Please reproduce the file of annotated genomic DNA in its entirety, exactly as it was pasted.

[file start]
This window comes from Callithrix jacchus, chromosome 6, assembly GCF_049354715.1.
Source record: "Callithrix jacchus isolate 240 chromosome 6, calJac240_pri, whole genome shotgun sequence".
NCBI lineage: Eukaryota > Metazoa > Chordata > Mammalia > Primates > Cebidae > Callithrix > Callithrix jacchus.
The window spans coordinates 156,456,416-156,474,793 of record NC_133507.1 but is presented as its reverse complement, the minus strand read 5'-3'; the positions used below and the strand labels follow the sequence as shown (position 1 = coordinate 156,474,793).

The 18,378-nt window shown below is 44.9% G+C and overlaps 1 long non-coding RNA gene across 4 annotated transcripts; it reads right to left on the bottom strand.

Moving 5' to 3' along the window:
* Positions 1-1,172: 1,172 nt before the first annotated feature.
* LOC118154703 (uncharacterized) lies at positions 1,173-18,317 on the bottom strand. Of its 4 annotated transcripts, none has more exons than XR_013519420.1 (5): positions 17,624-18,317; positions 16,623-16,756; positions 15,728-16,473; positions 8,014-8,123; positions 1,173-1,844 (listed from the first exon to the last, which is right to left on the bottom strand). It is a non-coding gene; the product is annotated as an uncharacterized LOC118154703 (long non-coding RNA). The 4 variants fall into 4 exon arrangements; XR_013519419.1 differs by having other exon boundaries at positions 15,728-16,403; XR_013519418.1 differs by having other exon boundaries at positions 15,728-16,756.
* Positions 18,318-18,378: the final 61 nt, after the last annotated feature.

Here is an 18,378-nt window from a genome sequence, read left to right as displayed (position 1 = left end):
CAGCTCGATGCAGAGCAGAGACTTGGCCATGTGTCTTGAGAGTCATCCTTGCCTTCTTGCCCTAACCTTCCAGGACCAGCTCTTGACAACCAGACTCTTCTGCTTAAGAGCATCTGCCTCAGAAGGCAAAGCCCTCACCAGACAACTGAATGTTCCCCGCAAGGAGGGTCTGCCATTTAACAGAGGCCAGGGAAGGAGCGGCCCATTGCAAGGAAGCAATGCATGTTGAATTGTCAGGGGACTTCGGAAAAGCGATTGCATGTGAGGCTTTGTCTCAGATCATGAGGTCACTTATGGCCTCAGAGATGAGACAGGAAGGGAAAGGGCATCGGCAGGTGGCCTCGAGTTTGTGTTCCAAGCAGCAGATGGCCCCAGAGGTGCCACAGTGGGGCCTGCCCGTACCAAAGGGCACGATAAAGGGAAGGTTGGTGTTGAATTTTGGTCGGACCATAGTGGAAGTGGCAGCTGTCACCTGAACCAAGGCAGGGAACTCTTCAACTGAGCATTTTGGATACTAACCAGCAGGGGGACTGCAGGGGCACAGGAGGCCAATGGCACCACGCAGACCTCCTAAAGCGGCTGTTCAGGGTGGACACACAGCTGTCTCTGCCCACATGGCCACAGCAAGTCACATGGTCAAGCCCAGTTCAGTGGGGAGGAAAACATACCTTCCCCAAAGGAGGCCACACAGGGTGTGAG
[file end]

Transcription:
This window comes from Callithrix jacchus, chromosome 6, assembly GCF_049354715.1.
Source record: "Callithrix jacchus isolate 240 chromosome 6, calJac240_pri, whole genome shotgun sequence".
NCBI lineage: Eukaryota > Metazoa > Chordata > Mammalia > Primates > Cebidae > Callithrix > Callithrix jacchus.
The window spans coordinates 156,456,416-156,474,793 of record NC_133507.1 but is presented as its reverse complement, the minus strand read 5'-3'; the positions used below and the strand labels follow the sequence as shown (position 1 = coordinate 156,474,793).

The 18,378-nt window shown below is 44.9% G+C and overlaps 1 long non-coding RNA gene across 4 annotated transcripts; it reads right to left on the bottom strand.

Moving 5' to 3' along the window:
* Positions 1-1,172: 1,172 nt before the first annotated feature.
* LOC118154703 (uncharacterized) lies at positions 1,173-18,317 on the bottom strand. Of its 4 annotated transcripts, none has more exons than XR_013519420.1 (5): positions 17,624-18,317; positions 16,623-16,756; positions 15,728-16,473; positions 8,014-8,123; positions 1,173-1,844 (listed from the first exon to the last, which is right to left on the bottom strand). It is a non-coding gene; the product is annotated as an uncharacterized LOC118154703 (long non-coding RNA). The 4 variants fall into 4 exon arrangements; XR_013519419.1 differs by having other exon boundaries at positions 15,728-16,403; XR_013519418.1 differs by having other exon boundaries at positions 15,728-16,756.
* Positions 18,318-18,378: the final 61 nt, after the last annotated feature.

Here is an 18,378-nt window from a genome sequence, read left to right as displayed (position 1 = left end):
CAGCTCGATGCAGAGCAGAGACTTGGCCATGTGTCTTGAGAGTCATCCTTGCCTTCTTGCCCTAACCTTCCAGGACCAGCTCTTGACAACCAGACTCTTCTGCTTAAGAGCATCTGCCTCAGAAGGCAAAGCCCTCACCAGACAACTGAATGTTCCCCGCAAGGAGGGTCTGCCATTTAACAGAGGCCAGGGAAGGAGCGGCCCATTGCAAGGAAGCAATGCATGTTGAATTGTCAGGGGACTTCGGAAAAGCGATTGCATGTGAGGCTTTGTCTCAGATCATGAGGTCACTTATGGCCTCAGAGATGAGACAGGAAGGGAAAGGGCATCGGCAGGTGGCCTCGAGTTTGTGTTCCAAGCAGCAGATGGCCCCAGAGGTGCCACAGTGGGGCCTGCCCGTACCAAAGGGCACGATAAAGGGAAGGTTGGTGTTGAATTTTGGTCGGACCATAGTGGAAGTGGCAGCTGTCACCTGAACCAAGGCAGGGAACTCTTCAACTGAGCATTTTGGATACTAACCAGCAGGGGGACTGCAGGGGCACAGGAGGCCAATGGCACCACGCAGACCTCCTAAAGCGGCTGTTCAGGGTGGACACACAGCTGTCTCTGCCCACATGGCCACAGCAAGTCACATGGTCAAGCCCAGTTCAGTGGGGAGGAAAACATACCTTCCCCAAAGGAGGCCACACAGGGTGTGAG